Although Thoreau’s intermittent moralizing could make him denounce music as “intoxicating,” grouping it with wine, liquor, coffee, and tea (“Ah, how low I feel when I am tempted by them! [147]), he, like his father and brother, played the flute, and he took his instrument with him to Walden. We even know his favorite song: “Tom Bowling,” written by Englishman Charles Dibdin (1745–1814), who seems to have specialized in ersatz folk ballads about sailors. Catherine Moseley describes Thoreau’s musical taste as “mainstream bourgeois”; he had little interest in what we now call “classical music” but instead preferred “extremely elaborate and sentimental” songs that were excessive and “florid.” The same Thoreau who sternly advised “read the best books first, or you may not have the chance to read them at all” (Week, 98) enjoyed tunes like “Pilgrim Fathers” and “Evening Bells.” In particular, as Moseley points out, “Tom Bowling” “does not seem the likely favorite of one whose cry was ‘Simplicity, simplicity, simplicity.’” Susan Sontag once observed that we should not expect anyone to have “good taste” in more than one area. Wittgenstein, for example, who insisted to Bertrand Russell “that nothing is tolerable except producing great works or enjoying those of others,” liked Carmen Miranda movies. Nevertheless, because we have grown used to regarding musical preferences as a clue to personality, the knowledge of what Thoreau must have been playing while idling in his boat on the glassy surface of the pond on long summer evenings seems to open a previously undiscovered door.

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1. Immortality in the Light of Synechism (1893)

Peirce Edition Project Indiana University Press ePub

 

MS 886. [First published in CP 7.565–78. This article, submitted on 4 May 1893, was written for the weekly magazine The Open Court and was favorably considered for The Monist, but was not published because of a misunderstanding between Peirce and their editor, Paul Carus.] In this short and provoking paper, Peirce considers synechism, his doctrine that everything is continuous, and characterizes the stance of the synechist toward various philosophical questions. He applies his doctrine to the question of immortality and finds that it is rash to assume that we only have carnal life. Peirce maintains that synechism is a purely scientific philosophy and predicts that it will help reconcile science and religion.

The word synechism is the English form of the Greek from continuous. For two centuries we have been affixing -ist and -ism to words, in order to note sects which exalt the importance of those elements which the stem-words signify. Thus, materialism is the doctrine that matter is everything, idealism the doctrine that ideas are everything, dualism the philosophy which splits everything in two. In like manner, I have proposed to make synechism mean the tendency to regard everything as continuous.*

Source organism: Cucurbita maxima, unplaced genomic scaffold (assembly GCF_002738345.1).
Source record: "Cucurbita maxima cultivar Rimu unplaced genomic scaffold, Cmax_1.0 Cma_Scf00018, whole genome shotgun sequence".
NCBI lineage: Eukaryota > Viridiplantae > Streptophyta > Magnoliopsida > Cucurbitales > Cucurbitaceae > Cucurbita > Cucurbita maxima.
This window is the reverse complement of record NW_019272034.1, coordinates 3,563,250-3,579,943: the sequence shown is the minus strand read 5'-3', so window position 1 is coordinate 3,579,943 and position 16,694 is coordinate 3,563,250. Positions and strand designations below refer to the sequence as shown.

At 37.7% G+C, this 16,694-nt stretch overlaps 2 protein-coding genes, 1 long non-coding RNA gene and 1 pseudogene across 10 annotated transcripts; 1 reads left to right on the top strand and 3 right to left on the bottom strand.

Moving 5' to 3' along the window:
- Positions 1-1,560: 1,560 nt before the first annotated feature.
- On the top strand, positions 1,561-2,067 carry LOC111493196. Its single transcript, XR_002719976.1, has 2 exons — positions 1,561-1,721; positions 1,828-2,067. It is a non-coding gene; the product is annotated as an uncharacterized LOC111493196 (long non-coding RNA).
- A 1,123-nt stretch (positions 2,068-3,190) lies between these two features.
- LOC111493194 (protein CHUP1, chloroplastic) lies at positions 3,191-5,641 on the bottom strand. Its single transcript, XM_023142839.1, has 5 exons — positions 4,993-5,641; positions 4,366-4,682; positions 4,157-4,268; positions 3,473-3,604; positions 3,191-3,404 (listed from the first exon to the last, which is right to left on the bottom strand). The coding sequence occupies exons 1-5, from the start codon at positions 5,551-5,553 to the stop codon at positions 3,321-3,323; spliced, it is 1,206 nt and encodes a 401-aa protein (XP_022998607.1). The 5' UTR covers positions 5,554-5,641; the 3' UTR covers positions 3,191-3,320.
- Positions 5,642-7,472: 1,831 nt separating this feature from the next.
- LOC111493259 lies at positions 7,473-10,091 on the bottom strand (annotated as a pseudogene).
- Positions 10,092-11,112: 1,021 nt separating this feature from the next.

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8. Exclusion and Inclusion: Ethnography of War in Kriegsgefangene (1916) and Das ostjüdische Antlitz (1920) / Eva Edelmann-Ohler

Gabriella Safran Indiana University Press ePub

Ethnography of War in Kriegsgefangene (1916)
and Das ostjüdische Antlitz (1920)

EVA EDELMANN-OHLER

World War I can be considered “the great seminal catastrophe”1 of the twentieth century in Europe, having unsettled politics, culture, media, and social life.2 These extensive changes in the wake of the war also had consequences for the relationship between “Eastern” and “Western” Jews, consequences that were, in a broader sense, part of the so-called “Rediscovery of the Eastern Jews.”3 As Steven Aschheim has pointed out, there was a long history of contact between “East” and “West” in the period from 1800 to 1923, divisible into several stages.4 The idea of the “Eastern Jew” arose in the first half of the nineteenth century; the concept had diverse manifestations over the course of time and varied at the beginning of the twentieth century across, for instance, Zionism and Liberal Judaism. Furthermore, before World War I, Martin Buber acknowledged Eastern cultural and literary traditions in a positive light, taking them as an example for an ideal Jewish community.5 This rather cultural and philosophical approach was totally different from the questions about “Eastern Jews” that arose after the outbreak of World War I. During the war, “Eastern Jews” became for many soldiers a subject of personal experience—or as Aschheim has described it, a “strange encounter.”6 “Western Jews” found their prejudices confirmed: “the Ostjude was no figment of the overheated anti-Semitic imagination but a stark reality.”7 At that time, cultural differences became visible and had to be faced. The press and other media addressed these cultural differences in numerous articles, using various metaphors for the “brothers” in the East and for related political issues.8 Thus the question of Eastern European Jewry turned from a cultural issue into a political one. In this process, the spaces of one’s own and the alien were interchanged: